HC Deb 02 February 1993 vol 218 cc130-1
6. Mr. Ashton

To ask the Secretary of State for Education what percentage of university graduates left university last year and went straight into full-time employment.

The Parliamentary Under-Secretary of State for Further and Higher Education (Mr. Tim Boswell)

Of those first-degree students whose first destination is known, about 50 per cent. went into full or part-time employment in the United Kingdom or overseas in 1991, the latest year for which figures are available.

Mr. Ashton

Is the Minister aware that the figures that I have obtained from the Library are very different? According to my figures, of 70,000 graduates, only 32,000 obtained jobs; the rest had to go on studying, because they could not find work—apart from the 7,000 who were still on the dole six months later.

Is the Minister aware that unemployment among graduates has risen by 50 per cent. in three years? Why are we training these youngsters? Are we doing it to provide the best-educated dole queue in the world so that the Japanese can come in and exploit them as there is no minimum wage? What is the purpose of it all?

Mr. Boswell

The purpose of education is long term. It is to secure a trained, skilled and motivated work force in which graduates will play a leading part in terms of their chances of employment and their salary structure in the years to come. The hon. Gentleman has taken the worst possible construction of the figures. He has not, for example, looked at the "Graduate Employment Prospects Review" for the current year which, while stating that this is a difficult year, says that we are in a difficult but not impossible situation and that employers are optimistic about the future. The hon. Gentleman should not use the disappointments of today to dissuade people from going to college to build for their tomorrow and for the country's future.

Mr. Hawkins

Will my hon. Friend join me in welcoming the fact that there are more than 40 per cent. more students in higher education now than there were in 1980? Will he also join me in condemning the reduction in grant for students, especially mature students, by the Labour-controlled Lancashire county council?

Mr. Boswell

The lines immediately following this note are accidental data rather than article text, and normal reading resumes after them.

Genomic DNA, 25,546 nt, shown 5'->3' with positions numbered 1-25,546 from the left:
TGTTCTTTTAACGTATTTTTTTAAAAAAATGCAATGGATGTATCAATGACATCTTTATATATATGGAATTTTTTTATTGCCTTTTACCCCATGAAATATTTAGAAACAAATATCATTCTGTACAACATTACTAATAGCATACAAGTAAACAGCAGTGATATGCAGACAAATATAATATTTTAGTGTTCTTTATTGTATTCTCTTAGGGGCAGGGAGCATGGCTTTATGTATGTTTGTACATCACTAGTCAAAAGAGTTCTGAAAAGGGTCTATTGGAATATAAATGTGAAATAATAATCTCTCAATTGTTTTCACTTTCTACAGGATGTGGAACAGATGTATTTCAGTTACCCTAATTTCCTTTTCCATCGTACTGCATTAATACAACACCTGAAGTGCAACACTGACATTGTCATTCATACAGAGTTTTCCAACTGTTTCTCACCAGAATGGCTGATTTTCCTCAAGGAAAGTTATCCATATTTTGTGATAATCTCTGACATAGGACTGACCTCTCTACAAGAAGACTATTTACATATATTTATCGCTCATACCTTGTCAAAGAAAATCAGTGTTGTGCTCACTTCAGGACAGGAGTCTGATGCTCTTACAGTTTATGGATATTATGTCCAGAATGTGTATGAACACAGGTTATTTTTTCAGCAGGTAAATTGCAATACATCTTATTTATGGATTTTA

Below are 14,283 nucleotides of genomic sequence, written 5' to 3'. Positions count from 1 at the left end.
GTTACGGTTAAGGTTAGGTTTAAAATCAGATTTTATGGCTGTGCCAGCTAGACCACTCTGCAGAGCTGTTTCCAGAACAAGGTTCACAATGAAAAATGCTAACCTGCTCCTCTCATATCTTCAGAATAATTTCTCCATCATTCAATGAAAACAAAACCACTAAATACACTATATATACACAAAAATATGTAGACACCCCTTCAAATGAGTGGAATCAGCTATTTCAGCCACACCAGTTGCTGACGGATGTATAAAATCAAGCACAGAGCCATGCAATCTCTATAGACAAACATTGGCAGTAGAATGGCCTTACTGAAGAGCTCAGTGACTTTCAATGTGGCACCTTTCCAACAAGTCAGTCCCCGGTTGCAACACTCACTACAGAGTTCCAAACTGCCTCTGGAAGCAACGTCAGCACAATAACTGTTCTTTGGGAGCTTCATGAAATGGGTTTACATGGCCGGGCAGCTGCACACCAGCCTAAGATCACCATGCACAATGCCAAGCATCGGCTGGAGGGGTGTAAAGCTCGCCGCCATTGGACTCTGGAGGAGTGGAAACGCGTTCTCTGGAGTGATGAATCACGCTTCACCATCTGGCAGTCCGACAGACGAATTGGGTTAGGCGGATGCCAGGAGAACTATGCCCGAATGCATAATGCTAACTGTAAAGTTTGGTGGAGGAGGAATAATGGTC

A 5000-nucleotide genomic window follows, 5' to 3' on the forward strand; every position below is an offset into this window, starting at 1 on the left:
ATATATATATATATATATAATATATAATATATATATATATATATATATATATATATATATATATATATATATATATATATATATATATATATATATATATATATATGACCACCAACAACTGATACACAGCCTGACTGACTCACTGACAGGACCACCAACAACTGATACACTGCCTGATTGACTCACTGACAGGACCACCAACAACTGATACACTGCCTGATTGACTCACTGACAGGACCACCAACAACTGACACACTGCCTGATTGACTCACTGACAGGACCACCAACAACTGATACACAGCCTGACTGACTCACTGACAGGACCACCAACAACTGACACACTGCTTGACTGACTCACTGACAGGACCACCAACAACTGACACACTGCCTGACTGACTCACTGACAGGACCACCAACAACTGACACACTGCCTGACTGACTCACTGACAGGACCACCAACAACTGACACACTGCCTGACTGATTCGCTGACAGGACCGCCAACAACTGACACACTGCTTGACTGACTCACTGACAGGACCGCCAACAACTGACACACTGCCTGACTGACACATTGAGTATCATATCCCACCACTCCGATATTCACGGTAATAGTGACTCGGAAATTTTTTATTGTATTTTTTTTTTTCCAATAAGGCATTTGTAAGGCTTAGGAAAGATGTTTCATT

I accept my hon. Friend's first point. There has been a huge expansion in graduate numbers, and I make no apology for that, as I do not want to return to elitism—I want people to go to college if they are qualified to do so.

As for further education and the discretionary awards in Lancashire, that is a matter for the council but also for the electors in May. I am sure that the electors of Lancashire will draw the appropriate conclusions.

Mr. Rooker

Does the Minister accept that investment in higher education is investment in the human capital of the nation, but that there may be a threat to the quality of that investment in higher education and to the quality of future graduates if the funding council is given control of quality in universities? Will not that pose a threat to academic freedom throughout the country—a threat which is as unacceptable from the right as it would be from the left? Self-regulation is good enough for the City, and in respect of quality it is better that self-regulation comes from the universities rather than being imposed on them by the funders, which would pose a threat to the quality of future graduates.

Mr. Boswell

I agree with the hon. Gentleman about one objective—that investment in higher education is clearly an investment in the country's future. That is right. With respect, however, I disagree with him on his point about quality and the analogy that he drew with the City. So far as I know, the City does not run on taxpayers' money—[Interruption.] Higher education is financed with several billion pounds of taxpayers' money and we wish to ensure proper value for money—not on my account, but through the Universities Funding Council, which is to establish an independent and proper system of assessment of the quality delivered.

Mr. John Marshall

Will my hon. Friend confirm that since the introduction of student loans there has been a substantial increase in the number of students going to university? Does that not give the lie to the prophets of doom whose forecasts were as inaccurate as their policies are unacceptable?

Mr. Boswell

I very much agree with my hon. Friend. We want people to go to university. We are delivering that, and the quality and standards in universities to go with it. We have no apology to make.